How to React When the Empire Has No Clothes : Russia: A weak federation presents the West with far more difficult policy dilemmas than yesterday’s strong Soviet state.
The most obvious lesson of the Chechnya catastrophe is that Russia is entering 1995 as an extremely weak state in many meanings of that word. Many of these weaknesses have existed for some time, but have never been illustrated as vividly as during the past few weeks.
First, Russia has now revealed its weakness in the territorial sense of the word: There are many areas of the Russian Federation to which Moscow’s writ extends either barely or not at all. The line that has been followed by the Russian government with respect to the many restive republics (and various other increasingly assertive regions) for the past year or two has much in common with the old Soviet workers’ joke: “They pretend to pay us and we pretend to work.”
In this case, Moscow pretended that it still had some semblance of control over its giant territory, while the regions pretended to pay taxes. The ruling Chechen elites, for instance, were able to pretend that they had achieved the republic’s independence (and to reap the political benefits thereof), while the ruling Russian elites seemed content with the fact that no other country had recognized Chechnya’s independence, allowing them to keep up appearances as well.
Now that both sides have called each other’s bluff, both are likely to lose, and the new harder line coming from Moscow does not bode well for the future.
The 89 constituents of the Russian Federation are an extremely heterogeneous group, with radically different natural endowments, ethnic mixes, geopolitical locations and other interests. Until recently, the central authorities had displayed a surprising amount of diplomatic skill (and had also expended significant amounts of political and economic capital) to strike a delicate balance between these extremely divergent interests. All of this will now be jeopardized by the emerging hardhanded policy of the Russian Security Council.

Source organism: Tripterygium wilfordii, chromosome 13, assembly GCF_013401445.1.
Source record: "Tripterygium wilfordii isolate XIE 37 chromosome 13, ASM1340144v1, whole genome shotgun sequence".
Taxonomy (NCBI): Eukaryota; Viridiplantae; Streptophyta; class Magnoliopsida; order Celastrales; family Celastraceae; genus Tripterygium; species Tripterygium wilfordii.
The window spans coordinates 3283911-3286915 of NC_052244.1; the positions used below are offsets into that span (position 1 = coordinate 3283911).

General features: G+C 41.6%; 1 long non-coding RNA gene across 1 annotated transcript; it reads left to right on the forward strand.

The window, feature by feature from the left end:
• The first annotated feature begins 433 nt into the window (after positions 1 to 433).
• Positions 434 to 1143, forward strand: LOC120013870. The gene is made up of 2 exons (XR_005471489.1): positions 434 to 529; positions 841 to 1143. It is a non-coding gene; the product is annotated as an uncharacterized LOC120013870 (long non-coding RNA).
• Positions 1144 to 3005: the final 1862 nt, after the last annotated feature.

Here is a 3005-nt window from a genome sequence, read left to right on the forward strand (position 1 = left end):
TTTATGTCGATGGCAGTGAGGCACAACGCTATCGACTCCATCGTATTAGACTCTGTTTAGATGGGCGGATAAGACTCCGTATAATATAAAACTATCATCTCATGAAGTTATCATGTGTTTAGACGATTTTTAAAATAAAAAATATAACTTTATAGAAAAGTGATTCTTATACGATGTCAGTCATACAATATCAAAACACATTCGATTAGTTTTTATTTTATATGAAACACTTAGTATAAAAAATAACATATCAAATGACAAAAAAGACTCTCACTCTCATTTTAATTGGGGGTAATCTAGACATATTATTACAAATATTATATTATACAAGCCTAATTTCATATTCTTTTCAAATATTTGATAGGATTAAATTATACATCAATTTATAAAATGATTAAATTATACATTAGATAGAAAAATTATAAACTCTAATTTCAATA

Second, the central government apparatus is extraordinarily fragmented, as are its instruments of power. Decision-making procedures in most countries are probably far more chaotic than the public in general surmises. Bureaucratic infighting, for instance, is certainly a worldwide occurrence, frequently with far-reaching consequences for policy-making. Yet the simultaneous transformations Russia is undergoing seem to give the Russian variant of this phenomenon a distinctly unique quality.
Here again, the pictures that are reaching us from Grozny clearly suggest a degree of disintegration of the traditional levers of power that has reached critical proportions. Where else can overt military insubordination, as we have witnessed repeatedly over the past couple of weeks in Chechnya with television cameras running, take place virtually without any consequences for either the higher officers involved or for the minister of defense? Where else would the fairly classical competition between secret services and professional military, or between factions within the military itself, be allowed to take such grotesque proportions? The picture of the central decision-making process that emerges from the Chechnya crisis is one of profound institutional paralysis at all levels of government.
Third, the Russian Federation is weak in the political-economic sense, in that it is thoroughly permeated by powerful interest groups. We have yet to start mapping the new political economy of Russia, but it is clear that there are a number of key actors that either have captured the decision-making process in certain areas, or are able to influence these areas in ways that would be unthinkable in most Western countries.
“Special interests” and “lobbying” are terms that have a familiar ring. But in the West, these various interests typically pass through fairly effective “filters” of interest aggregation like political parties or parliamentary committees. In Russia, special interests are able to directly--and often effectively--lobby the executive.
This trend is particularly visible in the current decision-making process on the Russian budget, but probably also plays a role in the Chechnya war, where a number of interest groups--certainly fuel and energy--are directly affected.
The weakness of the Russian state should not necessarily be a cause for alarm in the West. The devolution of power away from the central authorities is certainly a positive development, which will most likely go into history as one of the most important achievements of Russia’s first democratically elected president.
This devolutionary process is also reshaping Russia into a more “normal” neighbor with whom it will ultimately be easier to cooperate. What the West needs, then, is not alarmism but a healthy injection of realism. In trying to reimpose order in a restive outpost at the periphery of the Russian state, the Russian center is finally showing its real face, which is not that of an aspiring, vigorous hegemonist, but rather that of a very scantily clad emperor. We may soon find out that today’s weak Russia presents the West with far more difficult policy dilemmas than yesterday’s strong Soviet state--or than the strong neo-imperial Russian state that the pundits would like to invent.